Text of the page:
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The day that brought pain and tragedy to america

A celebrity is rumored to have died of a drug overdose and the world mourns. And, of course, media outlets and the public in general become aware—ever so briefly—that we, as a country, are in the midst of a drug crisis—more specifically an opiate abuse and overdose epidemic. The celebrity deaths, while horrible, can help raise awareness to a larger societal problem.

According to the CDC 78 Americans die every single day of an opiate drug overdose—and over half of those deaths are from doctor-prescribed opiate pain medications like Percocet allegedly the medication found with PrinceVicodin, Oxycontin and Fentanyl.

Drug overdose is the leading cause of accidental death in the US, with 47,055 lethal drug overdoses in 2014. Of those deaths, a whopping 18,893 overdose the day that brought pain and tragedy to america were related to prescription pain relievers. That number is roughly the same number as a sell-out crowd at Madison Square Garden.

Even more unsettling than those statistics is the trend: In 25 years, the opiate death rate has quadrupled. The not so shocking corollary to that horrible trend?

Since 1999, the amount of prescription opioids sold in the U. Can we see a connection? It is readily apparent that the more pain prescriptions doled out, the more people seem to be dying from prescription overdoses.

But why is there this exponential increase in opiate prescriptions—are we in so much more pain as a country? According to the day that brought pain and tragedy to america, there has not been an overall change in the amount of pain that Americans report. What there has been is an increase in the influence and growth of pharmaceutical companies that are developing ever-more powerful medications that numb pain and that can get people hooked. By all accounts, Prince was one of those people who, as a result of the pounding that his hips and knees took with his dynamic performances, was indeed in chronic pain.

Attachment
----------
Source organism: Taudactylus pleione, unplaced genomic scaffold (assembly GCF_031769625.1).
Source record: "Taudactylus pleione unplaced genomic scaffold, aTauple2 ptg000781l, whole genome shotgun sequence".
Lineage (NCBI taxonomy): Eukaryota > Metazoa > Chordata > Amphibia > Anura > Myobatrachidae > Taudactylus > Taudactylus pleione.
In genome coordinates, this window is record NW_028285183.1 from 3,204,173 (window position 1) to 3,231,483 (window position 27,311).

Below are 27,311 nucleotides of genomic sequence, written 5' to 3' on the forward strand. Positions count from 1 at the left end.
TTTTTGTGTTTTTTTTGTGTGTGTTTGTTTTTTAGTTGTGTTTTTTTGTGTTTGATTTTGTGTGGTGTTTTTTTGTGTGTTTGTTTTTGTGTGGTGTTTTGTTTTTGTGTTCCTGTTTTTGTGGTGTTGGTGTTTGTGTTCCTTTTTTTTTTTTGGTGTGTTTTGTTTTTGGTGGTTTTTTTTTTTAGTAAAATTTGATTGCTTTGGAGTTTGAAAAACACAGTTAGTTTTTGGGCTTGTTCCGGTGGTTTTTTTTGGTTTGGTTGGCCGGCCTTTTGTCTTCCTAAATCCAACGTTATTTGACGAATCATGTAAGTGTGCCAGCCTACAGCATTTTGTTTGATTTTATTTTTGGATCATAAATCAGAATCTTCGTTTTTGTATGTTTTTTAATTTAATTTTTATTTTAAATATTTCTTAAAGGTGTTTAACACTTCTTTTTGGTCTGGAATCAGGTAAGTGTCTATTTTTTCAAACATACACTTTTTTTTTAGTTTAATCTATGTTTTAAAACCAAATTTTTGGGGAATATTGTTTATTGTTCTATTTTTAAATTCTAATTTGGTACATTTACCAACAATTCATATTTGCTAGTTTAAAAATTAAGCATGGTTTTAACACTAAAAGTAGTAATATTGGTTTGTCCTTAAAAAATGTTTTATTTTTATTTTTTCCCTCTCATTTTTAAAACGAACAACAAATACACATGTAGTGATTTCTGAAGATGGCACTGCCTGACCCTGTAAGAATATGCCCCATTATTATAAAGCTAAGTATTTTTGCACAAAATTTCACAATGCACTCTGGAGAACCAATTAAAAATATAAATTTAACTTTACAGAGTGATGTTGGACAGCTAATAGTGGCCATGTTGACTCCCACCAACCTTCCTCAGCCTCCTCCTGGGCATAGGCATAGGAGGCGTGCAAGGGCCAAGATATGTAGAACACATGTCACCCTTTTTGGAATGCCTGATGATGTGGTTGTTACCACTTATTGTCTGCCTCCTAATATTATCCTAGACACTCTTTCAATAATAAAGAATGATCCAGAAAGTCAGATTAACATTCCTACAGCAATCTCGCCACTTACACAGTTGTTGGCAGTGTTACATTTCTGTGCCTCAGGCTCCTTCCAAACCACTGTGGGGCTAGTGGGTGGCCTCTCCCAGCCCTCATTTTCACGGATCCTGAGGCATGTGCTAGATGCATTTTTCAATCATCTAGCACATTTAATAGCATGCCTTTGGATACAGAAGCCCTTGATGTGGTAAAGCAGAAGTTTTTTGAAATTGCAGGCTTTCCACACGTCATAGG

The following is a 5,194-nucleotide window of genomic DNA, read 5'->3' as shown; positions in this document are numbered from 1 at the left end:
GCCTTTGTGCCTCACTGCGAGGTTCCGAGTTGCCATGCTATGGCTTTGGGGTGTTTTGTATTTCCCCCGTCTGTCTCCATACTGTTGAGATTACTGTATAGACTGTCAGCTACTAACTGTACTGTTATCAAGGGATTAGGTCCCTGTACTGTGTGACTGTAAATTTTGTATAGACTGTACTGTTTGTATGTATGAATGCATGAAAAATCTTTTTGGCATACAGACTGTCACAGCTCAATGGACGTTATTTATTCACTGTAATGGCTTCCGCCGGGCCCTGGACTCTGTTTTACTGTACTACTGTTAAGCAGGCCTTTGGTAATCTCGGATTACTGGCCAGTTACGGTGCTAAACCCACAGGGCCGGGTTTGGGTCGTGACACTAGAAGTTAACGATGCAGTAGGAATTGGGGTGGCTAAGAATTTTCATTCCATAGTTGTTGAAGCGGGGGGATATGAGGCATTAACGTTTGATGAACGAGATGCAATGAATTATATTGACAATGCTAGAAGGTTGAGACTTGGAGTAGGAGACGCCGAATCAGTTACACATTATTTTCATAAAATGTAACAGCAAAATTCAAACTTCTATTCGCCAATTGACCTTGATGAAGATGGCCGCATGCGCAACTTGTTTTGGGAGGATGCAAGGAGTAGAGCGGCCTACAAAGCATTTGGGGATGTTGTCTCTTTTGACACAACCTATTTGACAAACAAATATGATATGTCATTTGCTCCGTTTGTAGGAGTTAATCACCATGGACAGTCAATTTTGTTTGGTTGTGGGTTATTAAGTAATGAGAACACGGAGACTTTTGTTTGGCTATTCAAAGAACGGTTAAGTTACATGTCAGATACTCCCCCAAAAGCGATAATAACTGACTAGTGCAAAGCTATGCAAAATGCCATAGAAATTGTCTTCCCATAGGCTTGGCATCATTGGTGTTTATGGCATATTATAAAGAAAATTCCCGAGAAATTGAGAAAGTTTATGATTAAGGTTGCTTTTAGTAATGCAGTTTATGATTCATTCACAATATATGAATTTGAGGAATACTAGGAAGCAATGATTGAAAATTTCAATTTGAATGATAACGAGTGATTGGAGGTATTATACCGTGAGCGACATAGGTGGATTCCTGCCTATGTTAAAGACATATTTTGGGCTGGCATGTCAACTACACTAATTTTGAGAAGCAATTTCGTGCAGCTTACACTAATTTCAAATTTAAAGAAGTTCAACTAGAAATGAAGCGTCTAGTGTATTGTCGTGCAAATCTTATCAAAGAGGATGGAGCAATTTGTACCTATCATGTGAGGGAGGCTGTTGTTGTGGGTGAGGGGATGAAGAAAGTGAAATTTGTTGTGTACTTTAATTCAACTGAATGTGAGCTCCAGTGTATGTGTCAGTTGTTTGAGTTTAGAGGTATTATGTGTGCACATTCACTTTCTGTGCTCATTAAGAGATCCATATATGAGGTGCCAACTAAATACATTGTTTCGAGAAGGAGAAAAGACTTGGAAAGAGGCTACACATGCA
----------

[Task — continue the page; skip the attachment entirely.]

Indeed, many medical doctors will tell you that during their six years of medical school training, one or perhaps two days are devoted to addiction training.

America’s drug crisis: When will we wake up to the tragedy of the opiate epidemic?

Compounding the problem, there is no the day that brought pain and tragedy to america way for a physician to measure pain: So it becomes increasingly difficult for a doctor to discern the genuine pain management patient with the addicted opiate addict exaggerating their pain to manipulate getting another prescription.

We have a problem. Yes, we all know of the famous heroin overdoses—heroin has become the drug most commonly associated with images of drug addiction and death in the public psyche. Let us mourn Prince. But let us also mourn all of the other 78 people who will die today of an opiate drug overdose and let us, as a nation, ask our doctors to be more careful and to educate us more about the medications that they are prescribing to us or our loved ones.